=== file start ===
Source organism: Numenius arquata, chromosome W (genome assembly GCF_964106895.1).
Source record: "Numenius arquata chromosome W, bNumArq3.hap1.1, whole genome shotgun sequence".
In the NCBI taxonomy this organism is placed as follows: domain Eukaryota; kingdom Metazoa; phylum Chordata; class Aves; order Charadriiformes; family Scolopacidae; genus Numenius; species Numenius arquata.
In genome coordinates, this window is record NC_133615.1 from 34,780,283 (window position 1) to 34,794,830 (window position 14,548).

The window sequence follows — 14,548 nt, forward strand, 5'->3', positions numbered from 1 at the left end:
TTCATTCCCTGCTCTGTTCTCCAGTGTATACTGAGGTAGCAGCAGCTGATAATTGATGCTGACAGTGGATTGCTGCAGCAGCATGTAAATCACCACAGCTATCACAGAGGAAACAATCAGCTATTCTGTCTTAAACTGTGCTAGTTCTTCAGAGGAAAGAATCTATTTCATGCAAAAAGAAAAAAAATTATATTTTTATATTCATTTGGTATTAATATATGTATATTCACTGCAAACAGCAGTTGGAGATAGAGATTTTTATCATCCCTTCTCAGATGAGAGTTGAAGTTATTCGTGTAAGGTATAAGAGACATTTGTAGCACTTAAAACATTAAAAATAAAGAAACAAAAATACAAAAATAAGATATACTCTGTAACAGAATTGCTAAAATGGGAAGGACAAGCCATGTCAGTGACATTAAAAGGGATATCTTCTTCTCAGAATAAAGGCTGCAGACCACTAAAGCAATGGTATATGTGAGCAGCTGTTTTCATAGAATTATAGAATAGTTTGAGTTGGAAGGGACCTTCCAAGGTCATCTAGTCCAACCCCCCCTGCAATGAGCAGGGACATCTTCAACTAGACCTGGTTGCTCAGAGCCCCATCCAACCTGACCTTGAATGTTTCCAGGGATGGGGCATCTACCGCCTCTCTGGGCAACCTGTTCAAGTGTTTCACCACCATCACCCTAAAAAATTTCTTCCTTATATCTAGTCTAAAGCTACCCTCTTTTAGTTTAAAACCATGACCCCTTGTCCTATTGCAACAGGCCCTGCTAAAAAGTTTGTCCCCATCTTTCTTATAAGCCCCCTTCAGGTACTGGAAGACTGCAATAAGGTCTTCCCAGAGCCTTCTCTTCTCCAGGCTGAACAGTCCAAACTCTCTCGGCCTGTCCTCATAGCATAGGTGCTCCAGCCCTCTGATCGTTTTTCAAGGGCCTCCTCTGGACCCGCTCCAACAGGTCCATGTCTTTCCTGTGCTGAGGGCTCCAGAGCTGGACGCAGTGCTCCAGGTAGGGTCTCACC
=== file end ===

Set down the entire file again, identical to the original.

Source organism: Numenius arquata, chromosome W (genome assembly GCF_964106895.1).
Source record: "Numenius arquata chromosome W, bNumArq3.hap1.1, whole genome shotgun sequence".
In the NCBI taxonomy this organism is placed as follows: domain Eukaryota; kingdom Metazoa; phylum Chordata; class Aves; order Charadriiformes; family Scolopacidae; genus Numenius; species Numenius arquata.
In genome coordinates, this window is record NC_133615.1 from 34,780,283 (window position 1) to 34,794,830 (window position 14,548).

The window sequence follows — 14,548 nt, forward strand, 5'->3', positions numbered from 1 at the left end:
TTCATTCCCTGCTCTGTTCTCCAGTGTATACTGAGGTAGCAGCAGCTGATAATTGATGCTGACAGTGGATTGCTGCAGCAGCATGTAAATCACCACAGCTATCACAGAGGAAACAATCAGCTATTCTGTCTTAAACTGTGCTAGTTCTTCAGAGGAAAGAATCTATTTCATGCAAAAAGAAAAAAAATTATATTTTTATATTCATTTGGTATTAATATATGTATATTCACTGCAAACAGCAGTTGGAGATAGAGATTTTTATCATCCCTTCTCAGATGAGAGTTGAAGTTATTCGTGTAAGGTATAAGAGACATTTGTAGCACTTAAAACATTAAAAATAAAGAAACAAAAATACAAAAATAAGATATACTCTGTAACAGAATTGCTAAAATGGGAAGGACAAGCCATGTCAGTGACATTAAAAGGGATATCTTCTTCTCAGAATAAAGGCTGCAGACCACTAAAGCAATGGTATATGTGAGCAGCTGTTTTCATAGAATTATAGAATAGTTTGAGTTGGAAGGGACCTTCCAAGGTCATCTAGTCCAACCCCCCCTGCAATGAGCAGGGACATCTTCAACTAGACCTGGTTGCTCAGAGCCCCATCCAACCTGACCTTGAATGTTTCCAGGGATGGGGCATCTACCGCCTCTCTGGGCAACCTGTTCAAGTGTTTCACCACCATCACCCTAAAAAATTTCTTCCTTATATCTAGTCTAAAGCTACCCTCTTTTAGTTTAAAACCATGACCCCTTGTCCTATTGCAACAGGCCCTGCTAAAAAGTTTGTCCCCATCTTTCTTATAAGCCCCCTTCAGGTACTGGAAGACTGCAATAAGGTCTTCCCAGAGCCTTCTCTTCTCCAGGCTGAACAGTCCAAACTCTCTCGGCCTGTCCTCATAGCATAGGTGCTCCAGCCCTCTGATCGTTTTTCAAGGGCCTCCTCTGGACCCGCTCCAACAGGTCCATGTCTTTCCTGTGCTGAGGGCTCCAGAGCTGGACGCAGTGCTCCAGGTAGGGTCTCACC